2) Home Appliances

Technology doesn't just let you control your home with your voice — it has also changed the way you go about your homeowner tasks. For instance, did you know there's now a WiFi-enabled coffee pot? Just load it up with your favorite blend before you tuck in for the night, then in the morning grab your mobile device and start your morning Joe before you even get out of bed. You can even program it to communicate with your wearable to determine how strong that cup should be based on your sleep — or lack thereof.

If you think that's fancy, you'll also be surprised that washing machines have gotten a technological makeover. No, this gadget isn't WiFi enabled — not yet anyway — but Smart Motion technology has given a new dimension in your fight against stains. Smart Motion technology moves the clothes in a way that simulates a hand-washed item. The motion also provides full submersion of clothing at all times, while alternating directions to give all articles of clothing a good scrubbing.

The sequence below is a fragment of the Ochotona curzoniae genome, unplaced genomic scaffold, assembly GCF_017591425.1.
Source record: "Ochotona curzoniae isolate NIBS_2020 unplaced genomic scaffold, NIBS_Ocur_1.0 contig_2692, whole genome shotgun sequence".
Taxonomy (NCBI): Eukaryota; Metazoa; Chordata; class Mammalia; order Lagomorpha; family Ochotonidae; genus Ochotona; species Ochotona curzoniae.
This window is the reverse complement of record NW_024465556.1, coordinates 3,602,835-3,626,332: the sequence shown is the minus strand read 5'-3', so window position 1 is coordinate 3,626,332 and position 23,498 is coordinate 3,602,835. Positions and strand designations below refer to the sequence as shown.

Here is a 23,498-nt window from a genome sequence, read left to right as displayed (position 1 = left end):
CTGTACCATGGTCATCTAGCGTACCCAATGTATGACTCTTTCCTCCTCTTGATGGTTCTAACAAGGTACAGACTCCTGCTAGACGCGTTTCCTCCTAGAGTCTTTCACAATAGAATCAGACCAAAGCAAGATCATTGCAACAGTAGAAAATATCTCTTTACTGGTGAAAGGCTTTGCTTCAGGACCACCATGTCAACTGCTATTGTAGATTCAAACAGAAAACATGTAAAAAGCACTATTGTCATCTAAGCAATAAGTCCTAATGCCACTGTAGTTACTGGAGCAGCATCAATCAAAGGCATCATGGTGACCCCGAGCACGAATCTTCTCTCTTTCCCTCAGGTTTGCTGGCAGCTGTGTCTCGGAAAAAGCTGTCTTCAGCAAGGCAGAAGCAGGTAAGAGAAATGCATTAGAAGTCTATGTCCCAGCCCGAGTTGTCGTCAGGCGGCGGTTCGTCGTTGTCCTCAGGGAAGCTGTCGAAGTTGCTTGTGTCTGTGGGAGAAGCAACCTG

An energy-efficient dishwasher is also a great investment for your home. Dishwashers have become not only more efficient but also quieter. Next time you throw a dinner party, you don't have wait to load the dishes, as many high end washers are as quiet as 44 decibels.

Of course, now that you have come to rely on all these top-of-the-line home tech gadgets, make sure to protect your appliances with a home warranty.

3) Solar Hybrid Automower